PKG Midterm #1 Study Guide
PKG Midterm #1 Study Guide PKG 101
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Popular in Packaging Science
This 16 page Study Guide was uploaded by Samantha Shea on Friday September 23, 2016. The Study Guide belongs to PKG 101 at Michigan State University taught by p. koning in Fall 2016. Since its upload, it has received 9 views. For similar materials see Principles of Packaging in Packaging Science at Michigan State University.
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Date Created: 09/23/16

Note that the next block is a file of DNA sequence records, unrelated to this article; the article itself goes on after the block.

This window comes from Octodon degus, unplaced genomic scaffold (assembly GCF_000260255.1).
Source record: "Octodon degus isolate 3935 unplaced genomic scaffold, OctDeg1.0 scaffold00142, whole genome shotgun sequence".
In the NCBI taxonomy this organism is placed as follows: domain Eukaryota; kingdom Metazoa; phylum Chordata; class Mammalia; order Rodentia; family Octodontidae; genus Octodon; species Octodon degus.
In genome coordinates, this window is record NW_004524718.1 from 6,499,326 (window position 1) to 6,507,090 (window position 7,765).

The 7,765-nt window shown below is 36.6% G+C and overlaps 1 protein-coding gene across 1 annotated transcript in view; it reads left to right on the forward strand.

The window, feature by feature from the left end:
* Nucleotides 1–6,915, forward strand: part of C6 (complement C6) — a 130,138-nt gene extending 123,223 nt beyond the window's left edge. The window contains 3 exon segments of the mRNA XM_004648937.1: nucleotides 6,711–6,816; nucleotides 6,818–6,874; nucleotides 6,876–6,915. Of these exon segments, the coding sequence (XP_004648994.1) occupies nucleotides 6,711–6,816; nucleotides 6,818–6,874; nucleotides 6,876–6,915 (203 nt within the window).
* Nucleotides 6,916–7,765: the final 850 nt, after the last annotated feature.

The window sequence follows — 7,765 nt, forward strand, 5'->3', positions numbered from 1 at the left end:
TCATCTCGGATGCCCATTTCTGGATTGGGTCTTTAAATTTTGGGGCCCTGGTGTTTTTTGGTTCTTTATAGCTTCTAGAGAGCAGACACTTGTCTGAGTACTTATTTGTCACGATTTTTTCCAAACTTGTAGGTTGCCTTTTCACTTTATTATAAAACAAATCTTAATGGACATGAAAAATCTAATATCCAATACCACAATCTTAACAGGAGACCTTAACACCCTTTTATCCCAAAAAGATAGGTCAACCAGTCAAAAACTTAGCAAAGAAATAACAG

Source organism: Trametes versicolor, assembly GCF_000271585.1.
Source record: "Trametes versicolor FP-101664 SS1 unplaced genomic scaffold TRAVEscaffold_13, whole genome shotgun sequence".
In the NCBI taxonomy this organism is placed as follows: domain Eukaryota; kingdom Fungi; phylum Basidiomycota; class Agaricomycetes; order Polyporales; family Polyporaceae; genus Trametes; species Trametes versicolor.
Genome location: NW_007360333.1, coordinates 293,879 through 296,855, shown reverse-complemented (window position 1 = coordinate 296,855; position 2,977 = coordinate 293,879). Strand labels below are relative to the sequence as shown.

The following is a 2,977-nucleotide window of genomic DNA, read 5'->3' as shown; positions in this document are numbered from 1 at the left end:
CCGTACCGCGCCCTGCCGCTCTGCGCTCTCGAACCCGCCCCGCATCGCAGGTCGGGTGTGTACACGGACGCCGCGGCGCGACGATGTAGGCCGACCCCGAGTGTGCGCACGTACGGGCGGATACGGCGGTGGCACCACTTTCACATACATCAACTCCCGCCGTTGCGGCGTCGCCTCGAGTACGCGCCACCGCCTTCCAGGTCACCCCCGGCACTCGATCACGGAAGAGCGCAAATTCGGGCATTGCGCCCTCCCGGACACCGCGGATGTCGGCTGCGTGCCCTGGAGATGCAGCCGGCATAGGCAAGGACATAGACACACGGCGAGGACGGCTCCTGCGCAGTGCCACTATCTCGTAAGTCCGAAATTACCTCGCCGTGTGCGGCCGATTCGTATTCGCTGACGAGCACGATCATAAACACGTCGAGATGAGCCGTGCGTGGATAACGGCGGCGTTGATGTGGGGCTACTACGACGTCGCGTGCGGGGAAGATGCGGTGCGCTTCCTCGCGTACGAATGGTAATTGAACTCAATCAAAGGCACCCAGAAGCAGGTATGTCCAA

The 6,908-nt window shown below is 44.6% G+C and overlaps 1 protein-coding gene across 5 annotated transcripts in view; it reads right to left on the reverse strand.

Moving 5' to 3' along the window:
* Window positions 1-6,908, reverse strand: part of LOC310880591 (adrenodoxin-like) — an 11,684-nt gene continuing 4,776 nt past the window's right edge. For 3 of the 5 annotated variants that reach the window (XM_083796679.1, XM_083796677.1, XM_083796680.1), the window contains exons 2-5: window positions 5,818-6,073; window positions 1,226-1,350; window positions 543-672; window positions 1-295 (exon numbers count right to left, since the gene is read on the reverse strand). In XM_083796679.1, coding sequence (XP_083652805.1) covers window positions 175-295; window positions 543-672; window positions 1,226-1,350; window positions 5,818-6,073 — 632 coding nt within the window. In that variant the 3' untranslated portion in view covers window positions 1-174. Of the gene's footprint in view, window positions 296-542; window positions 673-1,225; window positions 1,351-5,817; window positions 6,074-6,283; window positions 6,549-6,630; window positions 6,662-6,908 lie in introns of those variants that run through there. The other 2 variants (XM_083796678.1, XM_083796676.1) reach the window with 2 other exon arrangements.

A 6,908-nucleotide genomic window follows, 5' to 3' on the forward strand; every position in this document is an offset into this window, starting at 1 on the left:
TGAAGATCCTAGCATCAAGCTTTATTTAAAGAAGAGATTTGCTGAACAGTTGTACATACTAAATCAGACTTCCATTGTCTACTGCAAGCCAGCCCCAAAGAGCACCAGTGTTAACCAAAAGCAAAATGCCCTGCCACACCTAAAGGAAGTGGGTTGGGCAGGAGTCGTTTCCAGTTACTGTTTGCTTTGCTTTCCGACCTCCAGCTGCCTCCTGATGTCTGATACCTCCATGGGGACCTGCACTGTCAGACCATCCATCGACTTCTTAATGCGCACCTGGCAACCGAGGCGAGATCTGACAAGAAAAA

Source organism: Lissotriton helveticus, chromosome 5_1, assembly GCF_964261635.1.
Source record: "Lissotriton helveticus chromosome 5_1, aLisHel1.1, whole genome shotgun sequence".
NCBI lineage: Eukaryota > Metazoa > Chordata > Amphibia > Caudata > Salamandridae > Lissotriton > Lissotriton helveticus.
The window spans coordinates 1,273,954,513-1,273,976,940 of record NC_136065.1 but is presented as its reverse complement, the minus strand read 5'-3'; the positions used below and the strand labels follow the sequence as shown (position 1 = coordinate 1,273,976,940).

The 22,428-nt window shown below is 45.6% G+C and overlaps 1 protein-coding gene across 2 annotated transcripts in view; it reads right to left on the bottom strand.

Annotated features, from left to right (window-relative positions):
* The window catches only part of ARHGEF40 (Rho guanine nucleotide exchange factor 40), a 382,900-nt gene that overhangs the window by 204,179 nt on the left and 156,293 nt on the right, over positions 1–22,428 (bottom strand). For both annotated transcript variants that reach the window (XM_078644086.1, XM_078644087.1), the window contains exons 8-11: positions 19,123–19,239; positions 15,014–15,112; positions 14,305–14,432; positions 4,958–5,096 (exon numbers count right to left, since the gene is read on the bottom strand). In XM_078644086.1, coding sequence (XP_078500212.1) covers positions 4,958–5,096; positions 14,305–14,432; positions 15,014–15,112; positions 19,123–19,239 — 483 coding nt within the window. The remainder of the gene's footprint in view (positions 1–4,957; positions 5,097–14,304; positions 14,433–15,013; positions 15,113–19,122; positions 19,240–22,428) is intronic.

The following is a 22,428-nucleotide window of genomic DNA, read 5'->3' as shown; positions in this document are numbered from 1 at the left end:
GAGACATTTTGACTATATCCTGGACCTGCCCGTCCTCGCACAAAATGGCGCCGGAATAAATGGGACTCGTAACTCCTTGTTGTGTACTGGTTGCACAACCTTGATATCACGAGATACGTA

Midterm #1 Study Guide Friday, September 23, 2012:36 PM Lecture 1: Introduction to Class Lecture 2: History of Packaging • Typical packages were made of: ○ Shells ○ Animal parts ○ Wood and bamboo ○ Grasses/leaves for baskets • The first known packaging law ○ Amphorae containing olive oil must be stamped -‐state it was made in, the time it was pressed, and who produced it. • Packaging evolves based on societal advancements and cultural needs. • The industrial revolution (early 1700s) rapidly began to change the demand for packaging ○ The growth of cities, increased factory employment ○ Birth of mass production ○ Increased the need for transportation packaging ○ Sparked the concept of storing food longer • The first package considered to be a modern retail pack was produced for Uneeda biscuits ○ Signaled end of the cracker barrel era ○ Graphic arts came into common use ○ Package replaces clerk duty if "salesman service" • 20th century ○ Most of the machines used for packaging were developed in the last 100 years ○ Automation developed and applied in the last 50 years • Historical cause of change ○ War-‐ military conflicts ○ New technology ○ Defined customer or consumer needs ○ Cost savings ○ Environmental • Development ○ New technology ○ Defined customer or consumer needs ○ Cost savings ○ Environmental • Development ○ The creation of new package forms, materials, and processes ○ New innovative product ○ Or to fix an issue with an existing product ○ Cross-‐functional teams Suppliers or potential customers ○ • Production ○ Package production is usually performed by converters ○ Purchase materials, produce packages with them, and then sell those packages to another company ○ Some companies choose to perform their converting in -‐house • Filling & Closing/Selling ○ Filling and closing/selling can be done at the company that manufactures the product or separately. • Distribution ○ Distribution is the transport of finished products out into the market to wholesalers, retailers, and eventually the consumers' homes or point of end use. ○ Includes the use of appropriate shipping containers, cushioning, and other packaging materials. ○ Testing ○ Acceptable level of quality ○ Costs at a minimum • Mission statement ○ Research ○ Educate ○ Synthesize solutions ○ Service • Background and history ○ Established in 1952 as a discipline in the department of Forest Products ○ First U.S. University based packaging education program that offered B.S. ○ Organized an independent School of Packaging in the College of Agriculture in 1957 • Packaging course ○ Packaging can be scientific and technical as well as artistic and creative; the balance of these attributes is one of the reasons packaging is such an interesting field to be a part of. • There are also National Programs in addition to MSU • Packaging course ○ Packaging can be scientific and technical as well as artistic and creative; the balance of these attributes is one of the reasons packaging is such an interesting field to be a part of. • There are also National Programs in addition to MSU Lecture 3: Functions of Packaging • Packaging: "A coordinated system of preparing goods for transport, distribution, storage, retailing and use." Basic Functions • A package performs one or more of the following four basic functions ○ Containment ○ Protection ○ Communication ○ Utility Containment • First and most basic function • ABILITY TO HOLD • Containment is simply holding a product in a way that allows it to be grouped, enclosed, or moved. • 3 considerations when preparing a package design: 1. The product's Physical Form ○ Mobile fluid Viscous fluid ○ ○ Solid/fluid mixture ○ Paste ○ Solid unit ○ Free-‐flowing powder 2. The product's Nature ○ Corrosive ○ Corrodible ○ Flammable ○ Fragile Toxic ○ ○ Stick ○ Odorous 3. The product's Use ○ Microwavable dual ovenable ○ ○ Portable ○ Multipack ○ Shelf stable Protection • Maintaining the integrity ○ dual ovenable ○ Portable ○ Multipack ○ Shelf stable Protection • Maintaining the integrity • Protection of the product from shocks, vibration and other physical issues (like stacking) • Protection of product from the atmosphere • Protection of the consumer (and others in the usage environment) • MAINTAINING THE INTEGRITY Communication • All of the messages that the package provides to those who interact with it, the conveying of information by signs, words, symbols, color, and shape • Some messages are required by law and some are marketing tools. • Label information motivatesconsumers to purchase the product. • Provides consumers to make choices; price, nutrition, ingredients, etc. • Motivates to continue purchasing the same brand ( loyalty) or acts on the information provided in advertisements or on packages to select a different product • Package is often called the "silent salesman" • CONVEYING OF INFORMATION Utility/ Convenience • Utility-‐ package feature that deals with function and performance • Convenience-‐package feature that addresses "ease of use", reduce time, reduce effort, reduce steps. • Ex ○ Handles ○ Tear strips Fitments, means of dispensing ○ § Spouts § Shakers § Valves § Pumps • Any package feature that makes a product easier to use, more convenient, or safer is providing utility • FUCTION AND PERFORMACE EASE OF USE What are the Environments • The package must successfully perform these functions from the point of manufacturing through the distribution supply chain, retailing and consumer use environment that includes: ○ Physical ○ Atmosphere ○ Human Lockhart's Packaging Matrix manufacturing through the distribution supply chain, retailing and consumer use environment that includes: ○ Physical ○ Atmosphere ○ Human Lockhart's Packaging Matrix • Functions and environments interact continuously and simultaneously Transportation Factors • Products are subjected to shocks and vibration at all stages of the manufacturing, warehousing, and distribution cycle. • Vibration damage • Shock and drop events • Compression ○ Static ○ Dynamic Sanitary & Biological Factors • One form of protection is to simply keep the product clean. • Packages must be tight and constructed of material which will keep such pests from gaining access to the product. Barrier Packaging • A barrier packaging material is one that slows down or stops the movement of selected gaseous substances into or out of a package. • The best (absolute) barrier material are Glass or Metal! Atmosphere Factors • Hygroscopic ○ They will gain moisture in humid environments • You need to select a material that has high water vapor barrier properties to prevent the passage of moisture through it • Oxygen barrier ○ Shelf life ○ Modified atmosphere packaging (MAP) Oxygen • Many products need the controlled levels of oxygen • Too much oxygen is a hazard for some food products • A low level of oxygen can be an advantage or a hazard, depending on the product. Carbon Dioxide • Carbonated beverages (beer and soft drinks) lose the "fizz" and bubbly character if the Carbon Dioxide (CO2) leaks out of the package. Atmospheric Factors • Temperature ○ Many products must be held in a specific temperature range to prevent damage or spoilage. ○ Cold chain Temperature Atmospheric Factors • Temperature ○ Many products must be held in a specific temperature range to prevent damage or spoilage. ○ Cold chain Temperature • Many consumer and medical products must be held in a specific temperature range to prevent damage or spoilage. • Consumer products effected by freezing = can be damaged. • Packaging can be damaged by excessive heat or cold. Atmospheric Factors • Light ○ Light can change, degrade, and fade products during transportation and storage, so those that are sensitive (usually to ultraviolet light from sunlight) require packaging that will protect them. Human Factors • Tampering ○ Tamper evident features used today includes shrink bands around bottle necks, seals, adhesive tapes/stickers/labels, break -‐away components, markings, and radio frequency identification (RFID) tags, among others. Some of these features can also be used to prevent theft from retailers. Tampering • Protection against unauthorized opening of packages to tamper with a product • Tamper resistant approaches that can be used to make tampering difficult or to provide evidence that tampering has occurred. ○ Shrink neck bands ○ Inner seals Human Factors • Child resistant packaging provides protection of a child against injury by the product. ○ Medications ○ Household cleaners ○ Paint ○ Etc. Package Classification Systems Classification of Packages • Primary, the first wrap or containment of the product that directly holds the product for sale • Secondary, is a wrap or containment of the primary package. • Tertiary, is a wrap or containment whose prime purpose is to protect the product during the distribution and to provide for efficient handling. • Unit Load, is a group of distribution packages assembled into a single unit for the purpose of mechanical handling, storage and shipping • Packaging may satisfy two or more classifications at the same time. • Primary • Tertiary, is a wrap or containment whose prime purpose is to protect the product during the distribution and to provide for efficient handling. • Unit Load, is a group of distribution packages assembled into a single unit for the purpose of mechanical handling, storage and shipping • Packaging may satisfy two or more classifications at the same time. • Primary ○ Directly contacts the product Consumer and Industrial Packages • Packages are often defined by their intended destination: • Consumer package, a package that will ultimately reach the consumer as a unit of sale from a merchandising outlet. • Industrial package, a package for delivering goods from manufacturer to manufacturer. Industrial packaging usually, but not always, contains goods or materials for further processing. ○ Typically, the inform/sell function plays a less significant role in industrial packaging Lecture 4: The Role of the Package in Marketing Moments of Truth • FMOT (First Moment of Truth): Prospect has a -‐ha moment when confronted with the PKG/product system and related alternatives, often in real life • SMOT (Second Moment of Truth): Customer has bought and used your brand or product. The experience (hopefully) supports your pre -‐purchase promise. • TMOT (Third Moment of Truth): Customer becomes a true fan & gives back to your brand with loyalty, repurchases, and evangelizes. • ZMOT (Zero Moment of Truth): Customer decisions based on feedback and online blogs; influenced by social media in making purchase decisions, long before ever entering a store. Marketing History • Marketing Mix contained 4 elements: product, price, placement, promotion. Four P's -‐ Marketing 100 • Product • Pricing • Promotion • Placement Marketing Today The Five P's • Product, price, promotion, placement, and…. • People The 5 Where's Packaging? • The package is the product and more • The package is the delivery system • The package is an important sales tool, sometimes called the "silent salesman". • The Package is the new trends enabler and a major contributor to the whole The 5 Where's Packaging? • The package is the product and more • The package is the delivery system • The package is an important sales tool, sometimes called the "silent salesman". • The Package is the new trends enabler and a major contributor to the whole consumer/user "experience" when using a product Customer's needed information (3) to make a purchasing decision! 1. What is this? 2. What are you going to do for me? 3. Who guarantees that? Consumer Trends-‐Purchase Behavior • It is crucial to consider your consumer's experience, and packaging's role throughout the usage cycle-‐ and that the consumer and shopper are not always the same New Convenience Features • Companies have realized the value in communicating innovation to grow business and enhance the consumer experience through packaging. Case Studies • New Packaging may cost more but provides significant top and bottom line opportunities Value Equation • Stronger the Equation the Stronger the Ownership "Packing brings a Contribution to Total Product Value" • Product Value = Quality x Service / Cost X Time • The stronger the Product Value Equation the stronger the ownership! • Packaging is the enabler of greater value; both real and perceived value • Marketing Consideration: Equity • Equity is the trust in a product, company or symbolic representation of a product or company built over a period of time • Equity • Can be a name • Can be a package shape • Can be a color or a combination of colors • Marketing Consideration: Persona • Persona is a description of a product or package as if it were a person, or having the attributes of a person • Package persona should: § Appeal to the targeted customer § Suggest favorable product attributes • The Quaker Persona • The America Cereal Co. was the first to create an imaginary personage to represent their product. It is the first example of developing a package persona. • Changes in Merchandising • SKU = Stock Keeping Unit § Suggest favorable product attributes • The Quaker Persona • The America Cereal Co. was the first to create an imaginary personage to represent their product. It is the first example of developing a package persona. • Changes in Merchandising • SKU = Stock Keeping Unit • 1916 Piggly Wiggly grocery store self -‐serve concept • Packages now must inform and sell • Changes in Merchandising • 2000's § Speed and convenience § Their way, differentiation from others § Technology enabled consumer interaction § Gender marketing, no-traditional placement § E-‐commerce challenges • Smart (or active) Packaging • Response to consumers needs of immediacy and convenience § Entertainment value § Real value § Linking customers to worldwide network of engagemen-‐ e commerce. QR codes. Changing & Emerging Marketing Dynamics 1. New-‐age and more connected consumer lifestyles. 2. Maturing and emerging retail channels. 3. Shorter product life-‐cycles. Category Disruptors! • Disrupting the Sea of Sameness/ Status Quo packaging in the retail space. • Innovative products invest and break out with disruptive category packaging. Global View of Packaging • Different cultures apply the role of packaging at carrying degrees in terms of complexity, product safety, supply chain factors, source reduction, and sustainability. • Growth drivers are: Population Growth and Growth of the Middle Class • The need for properly packaged foods, beverages and pharmaceuticals will grow with this increase in population "Packing will continue to ChangeanValue Enabler!" Lecture 5: Wood Packaging Uses of Wood • For packaging, the most common use of wood is as for manufacturing paper and paperboard. Wood Applications • Wood is used for packaging applications in the form of barre-‐ ireboxes, baskets, w bound containers, crates, and pallets. • For packaging, the most common use of wood is as for manufacturing paper and paperboard. Wood Applications • Wood is used for packaging applications in the form of barre-‐ ireboxes, baskets, w bound containers, crates, and pallets. • The biggest use of wood in packaging is for the manufacture of pallets. • Wood is often the best overall choice for pallets in terms of the combination of strength, weight, and cost. • Wood packages can easily be custom made in small quantities, while most other materials require longer production runs to be economical. Advantages of Using Wood • Good strength to weight ration • Economical structural material • It does not require sophisticated equipment (for a box or crate) • IDEAL FOR RIGID STRUCTURES NEEDED IN SMALL QUANTITIES Advantages • Wood has excellent rigidity and outstanding mechanical properties in bending. Disadvantages • Wood is not well suited to high speed mechanized packaging operations • High labor factor • Bulky • Shipping • Storage • Wood is moisture sensitive, can lead to stress on joints, as well as to warping and even fracture Types of Wood • Softwood: is wood from conifers • Softwood is generally easy to work with, but has less strength than hardwood (in wood applications -‐ not paper) • Examples of softwoods include pine, fir, cedar, redwood, etc. • Hardwoods : wood from deciduous trees • Hardwoods are generally more difficult to work with and are stronger than softwoods. (in wood applications -‐ not paper) • Examples of hardwoods include oak, maple, birch, walnut, cherry etc. Four Structural Wood Groups • Group 1: lrdensity • Group 2: medium density • Group 3: medi-‐density • Group 4: -‐ density Wood Properties • The moisture contentof wood (MC) is the ratio of the mas of water in the wood to a reference wood mass • The process of drying the woos asoning.led • Group 3: medi-‐density • Group 4: -‐ density Wood Properties • The moisture contentof wood (MC) is the ratio of the mas of water in the wood to a reference wood mass • The process of drying the woos asoning.led Seasoning of Wood • The strength of the wood tends to increase as it dries, and it is more resistant to attack by insects and microorganisms • Another advantage of drying wood is that its weight is substantially decreased. Wood Properties • Wood for packaging should be well seasoned and have a moisture contents around 15-‐20% • A nominal 1" x 4" measures about 3/4" x 3 1/2" Processed Wood • Plywood-‐more uniform than lumber • Less shrinkage Particle Board & OSB (oriented strand board) • OSB, weight is smaller and a lower cost, as well as the same strength ad durability. 2x shear strength plywood Pallets • Biggest use for wood in packaging • $1 billion per year • CHEP Two Broad Categories of Pallets 1. Stringer Style • The first dimension (the 48' in the case of GMA pallet) is along the length of the stringer board • Two way entry (sold stringers) • Partial four way entry (must have "notches added to stringers" 2. Block Style • Contains blocks instead of stringers • Always four way entry GMA standardized pallet • Grocery Manufacturers Association (GMA) • There are two GMA pallet sizes :48" x 40" and 48"x 48" (stringer style pallet) • The pallets are designed to fit two across in standard US truck EuroPallet • Nine block design, 1,200mm x 800mm and 1,200mm x 1,000mm • The GMA dimensions and the Europallet dimensions are not identical Lecture 6: Glass Packaging • Guest Speaker EuroPallet • Nine block design, 1,200mm x 800mm and 1,200mm x 1,000mm • The GMA dimensions and the Europallet dimensions are not identical Lecture 6: Glass Packaging • Guest Speaker • Main Questions: Who is the largest USA owned brewer? ○ § Yuengling ○ Glass tastes like _____. § Nothing Lecture 7: Metal Packaging Development of Metal Cans • 1810: Durand (English) § Tin canister • Top and bottom soldered can § Lead contamination □ Health problems Advantages of Metals • Relatively inexpensive • High temperature tolerance • High physical strength • High durability, thermal processing • Excellent light, gas, and moisture barrier properties • Excellent stiffness • High production and filling speeds • Readily recyclable • Metal remains the material of choice for 12 oz. beer, soups, canned fruits and vegetables. Disadvantages of Metals • Heavy (more so for steel than for aluminum) • Difficult to form into complex shapes such as bottles (however, aluminum bottles now available as an example of advancements) • Can't be colored • Can't be heat sealed Metal Packaging • Major meals used in packaging § Steel and aluminum • Major packaging applications § Cans (food) § Beverages Containers Metal pails • Major meals used in packaging § Steel and aluminum • Major packaging applications § Cans (food) § Beverages Containers Metal pails • Most common: § Industrial applications § Home goods (paint) Metal Drums • Most common: § Industrial applications § Chemicals (hazardous materials) • Steel drums are made in two different styles: tight head and open head Metal Racks & Systems • Most common: § Automotive packaging applications § Warehouse and distribution Metal Closures • Most common: § glass containers Metal Trays • Aluminum trays: § Food packaging Foil • Nearly all of the foil used for packaging is made of aluminum • Primary advantage of aluminum foil is its superior barrier properties to moisture and oxygen Metalized Film • A metalized layer can be applied to plastic film or paper • Very good barriers (less susceptible to damage) • Lower cost than foil Aluminum • Most commonly used in packaging for: § Beverage cans ( carbonated drinks) § Food industry (trays and foils) Aluminum Characteristics • Weighs 1/3 as much as steel, and has 1/3 the strength • More expensive per pound than steel • Non-‐toxic • Easier to shape and form into packages than steel • Excellent barrier to moisture, gases, and light • Non-‐magnetic More expensive per pound than steel • • Non-‐toxic • Easier to shape and form into packages than steel • Excellent barrier to moisture, gases, and light • Non-‐magnetic • More resistant than steel to corrosion Steel Packaging • Most common: § Steel can (food industry) • Steel beverage containers almost eliminated in US by aluminum cans & plastic bottles • Strong inexpensive compared to other packaging materials • Non-‐toxic • An excellent barrier to moisture, gases, and light • Magnetic material § Useful when steel is to be separated from aluminum for recycling • Easily rusts-‐exposure to moisture and oxygen Steel or Aluminum? • Steel is attracted to magnets, while aluminum is not Steel Materials • Name "Tin Can" is a misnomer • Cans are primarily low-‐carbon steel , not tin • Steel is coated with a very thing layer of other material (sometimes tinplate) to prevent corrosion Corrosion • Corrosion needs to be prevented when steel is used as a packaging material • Coatings 1. Tin-‐ Tinplate (TP) 2. Chromium-‐Tin-‐Free Steel (TFS) 1. Tin-‐Plate Coating Steel • Today, steel is electrolynplatedti-‐ • This allows ○ Substantial reduction in the amount of tin required ○ The ability to put different thicknesses of tine on either side of a steel sheet (different tinning) ○ The thicker layer will face the product (the more harsh environment) 2. Tin Free Steel (TFS) • Use chromium (chrome oxide) for corrosion protection instead of tin • Advantage-‐more economical than tin plate • Disadvantage-‐chrome must be removed prior to wlding the can side seam (this is not the case with tin) Can Manufacturing • Tinplate • Use chromium (chrome oxide) for corrosion protection instead of tin • Advantage-‐more economical than tin plate • Disadvantage-‐chrome must be removed prior to wlding the can side seam (this is not the case with tin) Can Manufacturing • Tinplate • Tin-‐free steel • Aluminum • Three piece cans • Two piece cans Three Piece Can Manufacturing • Three piece can, three parts: ○ Top end (Canner's/ Filler's End) Cylindrical shell (body) ○ ○ Bottom End (maker's end) ○ Side seam 3-‐Piece Cans Mfg Process • Flat sheet is formed into "Tube" • Side seal is formed • Ends are "flanged" to receive can top and bottom • Can maker applied one end • "double seaming" • Lids and empty cans (one end applied) are shipped to canner/filler • Mechanically: Three Piece Can Manufacturing • Requires about .25" undecorated/printed bare strip along the weld edges to ensure a good weld Welding is by far the most common method of forming a can side seam • • Adhesive (or cemented): dry products and non -‐food products • Adhesive joints are not as reliable as welded joints -‐not heat processable • Permit all around printing as there is no bare strip 3-‐Pc Can End Seam Process • Can Ends are "Flanged" • "Double Seaming" Process • One end is attached during can making process Two Piece Can Manufacturing • Two piece can, two parts: § Top end (canner/filler) § One body ( with an integral bottom end) Two Piece Can Mfg Process 1. Draw Process (Shallow Draw) § Cans whose height is less than their diameter 2. Draw-‐Redraw Process § One body ( with an integral bottom end) Two Piece Can Mfg Process 1. Draw Process (Shallow Draw) § Cans whose height is less than their diameter 2. Draw-‐Redraw Process § Cans having a height equal to or larger than the diameter require a second draw 3. Draw and Iron Process § Aluminum cans for most carbonated beverages § Blank is drawn to a wide cup § 2nd draw reduces the diameter and the can is deepened § The cup is pushed through a series of ironing rings, each with smaller diameter than the previous § The bottom has the same thickness as the starting blank, but the walls are considerably thinner § Restricted to systems that will not undergo thermal processing • Increasingly, three-‐piece cans are being replaced by two -‐piece cans • No side or bottom seam • Produce less leakers than 3 piece construction • However… § Two-‐piece can-‐making process is more complicated § More capital intensive than three piece can General Advantages of Cans • Relatively inexpensive • Durable • Thermally stable • Easy to process on high speed lines • Readily recyclable • 100% barrier to gas, moisture and light Can Dimensioning (2 and 3 piece) • Overall diameter X overall height • Given in 3 digit X 3 digit numbers • The first digit is the inches, the follow are the number of 1/16" increment • 305 X 314 = 3 5/16" X 3 14/16" ► Can Manufacturing -‐no all are metal! Metal Packaging in US • Produces mostly cans, both steel and aluminum, more than 100 billion cans per year